photoreconnaissance


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pho·to·re·con·nais·sance

 (fō′tō-rĭ-kŏn′ə-səns, -zəns)
n.
Photographic aerial reconnaissance especially of military targets.

photoreconnaissance

(ˌfəʊtəʊrɪˈkɒnɪsəns)
n
(Military) military reconnaissance from the air by camera

pho•to•re•con•nais•sance

(ˌfoʊ toʊ rɪˈkɒn ə səns, -zəns)

n.
reconnaissance using aerial photography.
[1940–45]
References in periodicals archive ?
In it, Dienesch first argues that achieving a space-based photoreconnaissance capability bore significance, not simply for purposes of military intelligence, but across President Eisenhower's entire policy for enduring and winning a decades-long cold war against the Soviet Union.
The Cold War between the former Soviet Union and the US resulted in acceleration of militarization of space, as during this period space activity grew from communication, electronic intelligence, photoreconnaissance, metrology, and navigation to weapon guidance.
The earliest examples of aerial photoreconnaissance were drawings made of enemy positions by observers lifted above the battlefield in hot air balloons.
The joint Central Intelligence Agency/Air Force classified project known as Corona was a photoreconnaissance program that produced the world's first maps of earth from space.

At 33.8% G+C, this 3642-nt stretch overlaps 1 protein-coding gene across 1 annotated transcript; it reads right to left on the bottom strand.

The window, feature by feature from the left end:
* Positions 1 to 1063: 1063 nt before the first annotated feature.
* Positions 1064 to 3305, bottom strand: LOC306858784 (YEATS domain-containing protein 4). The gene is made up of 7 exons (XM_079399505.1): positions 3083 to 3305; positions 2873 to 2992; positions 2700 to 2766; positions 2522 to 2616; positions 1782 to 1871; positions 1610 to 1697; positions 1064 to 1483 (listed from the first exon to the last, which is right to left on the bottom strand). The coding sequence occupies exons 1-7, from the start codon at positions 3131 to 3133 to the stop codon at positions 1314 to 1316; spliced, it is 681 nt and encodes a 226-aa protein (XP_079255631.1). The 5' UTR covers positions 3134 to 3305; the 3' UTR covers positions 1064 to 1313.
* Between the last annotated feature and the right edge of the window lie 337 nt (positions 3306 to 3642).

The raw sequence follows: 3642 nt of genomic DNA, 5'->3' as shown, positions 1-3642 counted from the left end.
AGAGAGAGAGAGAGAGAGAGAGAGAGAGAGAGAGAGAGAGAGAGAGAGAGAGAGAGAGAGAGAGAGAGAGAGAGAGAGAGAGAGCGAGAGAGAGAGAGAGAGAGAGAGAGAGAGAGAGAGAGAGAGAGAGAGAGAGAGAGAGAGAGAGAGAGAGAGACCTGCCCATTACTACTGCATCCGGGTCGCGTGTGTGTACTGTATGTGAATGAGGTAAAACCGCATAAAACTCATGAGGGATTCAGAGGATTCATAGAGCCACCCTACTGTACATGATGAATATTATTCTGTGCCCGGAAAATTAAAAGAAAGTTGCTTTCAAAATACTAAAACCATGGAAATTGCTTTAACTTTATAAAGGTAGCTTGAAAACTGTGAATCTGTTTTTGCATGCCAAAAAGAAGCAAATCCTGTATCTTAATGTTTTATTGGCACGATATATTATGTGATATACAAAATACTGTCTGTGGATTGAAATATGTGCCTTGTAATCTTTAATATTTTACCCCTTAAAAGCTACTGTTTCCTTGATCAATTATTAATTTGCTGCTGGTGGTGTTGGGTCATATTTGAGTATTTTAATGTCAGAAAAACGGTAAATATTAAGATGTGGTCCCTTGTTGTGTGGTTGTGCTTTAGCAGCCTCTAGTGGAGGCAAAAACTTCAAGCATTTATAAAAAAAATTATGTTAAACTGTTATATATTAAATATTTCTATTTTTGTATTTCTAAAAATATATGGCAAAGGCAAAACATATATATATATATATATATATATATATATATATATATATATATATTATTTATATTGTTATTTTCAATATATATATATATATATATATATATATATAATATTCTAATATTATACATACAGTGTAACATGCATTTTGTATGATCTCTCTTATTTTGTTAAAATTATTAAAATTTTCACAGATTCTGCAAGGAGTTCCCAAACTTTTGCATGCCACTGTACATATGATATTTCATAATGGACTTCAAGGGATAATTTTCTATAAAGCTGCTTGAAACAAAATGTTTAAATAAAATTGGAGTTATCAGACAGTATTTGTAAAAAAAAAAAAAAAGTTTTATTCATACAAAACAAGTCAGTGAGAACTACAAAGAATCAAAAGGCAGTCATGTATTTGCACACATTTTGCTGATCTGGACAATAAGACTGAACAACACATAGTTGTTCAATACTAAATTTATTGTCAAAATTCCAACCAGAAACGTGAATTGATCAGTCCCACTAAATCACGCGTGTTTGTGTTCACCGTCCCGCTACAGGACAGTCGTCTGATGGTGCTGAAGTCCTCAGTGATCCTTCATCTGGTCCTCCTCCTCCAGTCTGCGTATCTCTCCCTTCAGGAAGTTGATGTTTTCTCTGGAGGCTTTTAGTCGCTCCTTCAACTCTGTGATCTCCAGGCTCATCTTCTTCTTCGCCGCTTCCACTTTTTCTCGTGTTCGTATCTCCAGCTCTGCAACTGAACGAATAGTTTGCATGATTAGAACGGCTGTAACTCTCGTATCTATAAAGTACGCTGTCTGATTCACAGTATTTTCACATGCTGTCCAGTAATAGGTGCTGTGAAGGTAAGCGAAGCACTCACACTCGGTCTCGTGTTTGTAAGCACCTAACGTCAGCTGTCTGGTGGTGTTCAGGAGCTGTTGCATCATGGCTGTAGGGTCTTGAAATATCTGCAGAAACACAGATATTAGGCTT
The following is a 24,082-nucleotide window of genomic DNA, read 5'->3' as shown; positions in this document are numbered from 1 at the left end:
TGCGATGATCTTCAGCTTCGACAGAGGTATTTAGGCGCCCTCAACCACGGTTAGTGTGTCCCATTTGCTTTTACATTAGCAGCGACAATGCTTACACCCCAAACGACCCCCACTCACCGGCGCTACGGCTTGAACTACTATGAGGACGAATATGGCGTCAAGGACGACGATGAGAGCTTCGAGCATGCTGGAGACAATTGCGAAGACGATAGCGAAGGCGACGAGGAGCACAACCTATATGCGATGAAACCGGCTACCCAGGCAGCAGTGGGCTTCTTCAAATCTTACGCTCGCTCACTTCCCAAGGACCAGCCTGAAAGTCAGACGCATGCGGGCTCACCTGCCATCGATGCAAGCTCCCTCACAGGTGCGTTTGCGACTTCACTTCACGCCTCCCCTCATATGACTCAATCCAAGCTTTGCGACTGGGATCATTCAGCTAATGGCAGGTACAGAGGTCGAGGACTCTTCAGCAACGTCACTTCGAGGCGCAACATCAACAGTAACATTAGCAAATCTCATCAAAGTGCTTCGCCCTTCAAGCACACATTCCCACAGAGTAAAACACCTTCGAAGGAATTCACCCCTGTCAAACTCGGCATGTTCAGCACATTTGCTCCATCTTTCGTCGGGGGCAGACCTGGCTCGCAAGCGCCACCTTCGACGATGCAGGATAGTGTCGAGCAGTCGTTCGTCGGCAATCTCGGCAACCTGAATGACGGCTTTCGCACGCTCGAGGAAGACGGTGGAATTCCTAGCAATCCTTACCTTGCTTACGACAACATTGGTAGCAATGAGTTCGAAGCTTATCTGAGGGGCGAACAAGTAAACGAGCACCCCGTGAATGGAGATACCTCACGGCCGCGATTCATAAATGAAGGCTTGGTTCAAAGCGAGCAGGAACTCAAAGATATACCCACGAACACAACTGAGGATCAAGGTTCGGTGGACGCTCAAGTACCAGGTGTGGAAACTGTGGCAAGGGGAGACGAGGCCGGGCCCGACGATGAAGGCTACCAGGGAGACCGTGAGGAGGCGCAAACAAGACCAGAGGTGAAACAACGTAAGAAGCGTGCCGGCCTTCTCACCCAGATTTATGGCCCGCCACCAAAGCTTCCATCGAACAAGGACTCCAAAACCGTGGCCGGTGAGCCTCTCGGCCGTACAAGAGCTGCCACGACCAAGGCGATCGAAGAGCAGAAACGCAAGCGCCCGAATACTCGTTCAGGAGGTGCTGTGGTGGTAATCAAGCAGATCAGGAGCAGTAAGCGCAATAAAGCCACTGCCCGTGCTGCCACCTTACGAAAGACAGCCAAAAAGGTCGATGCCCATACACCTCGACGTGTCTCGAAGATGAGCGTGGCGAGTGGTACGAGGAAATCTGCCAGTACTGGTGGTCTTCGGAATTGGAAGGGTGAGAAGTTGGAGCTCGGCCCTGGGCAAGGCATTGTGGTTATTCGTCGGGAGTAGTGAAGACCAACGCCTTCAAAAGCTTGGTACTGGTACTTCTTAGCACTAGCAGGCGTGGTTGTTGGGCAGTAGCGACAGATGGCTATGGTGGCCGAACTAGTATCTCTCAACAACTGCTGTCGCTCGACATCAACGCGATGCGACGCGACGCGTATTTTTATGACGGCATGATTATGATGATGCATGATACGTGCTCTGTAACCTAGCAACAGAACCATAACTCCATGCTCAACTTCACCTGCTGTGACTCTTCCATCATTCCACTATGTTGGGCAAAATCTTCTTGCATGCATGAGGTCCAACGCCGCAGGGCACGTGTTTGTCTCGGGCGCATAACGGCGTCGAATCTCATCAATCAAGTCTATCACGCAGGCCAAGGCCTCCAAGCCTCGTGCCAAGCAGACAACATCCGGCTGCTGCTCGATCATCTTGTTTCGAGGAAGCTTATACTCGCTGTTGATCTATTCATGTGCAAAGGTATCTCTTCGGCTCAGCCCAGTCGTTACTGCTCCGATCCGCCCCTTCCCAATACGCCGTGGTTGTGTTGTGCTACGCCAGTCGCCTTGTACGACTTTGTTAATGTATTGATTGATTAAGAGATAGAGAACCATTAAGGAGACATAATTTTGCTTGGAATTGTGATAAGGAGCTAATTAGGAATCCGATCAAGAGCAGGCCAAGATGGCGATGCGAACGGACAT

The employment of transport aircraft during the Berlin airlift; the presence of--but, thankfully, the nonemployment of--nuclear-armed bombers and missiles during the Cold War to deter the Soviet Union; the combination of effective photoreconnaissance and policy making during the Cuban missile crisis; the arrival of a C-141 at Ben-Gurion Airport every 45 minutes during the Yom Kippur (October) War in order to level the playing field and force a truce; the delivery of humanitarian aid all over the world to people who often understand and appreciate America's efforts in this regard; and the proper use of airpower during the Persian Gulf War to starve the Iraqi army of supplies and make its defeat easier for the ground forces are all cases in point.
The Sqn was assigned with the precious and vital task of photoreconnaissance deep inside enemy territory along with Air Defence of Pakistan.
The original Hexagon photoreconnaissance satellite, designed to fly 30 days, was by the end of the program (Block IV) incentivized to fly for a year.
transport, photoreconnaissance, and special mission).
It reported that Cosmos 2495 was a photoreconnaissance satellite that was built to take high-resolution images of ground targets.
This led to the world's first successful photoreconnaissance satellite program, Corona, launched first in August of 1960.
The pure Tu-22, with the engines mounted on the tail, was used as a photoreconnaissance plane only; now only the M-3 model is in service.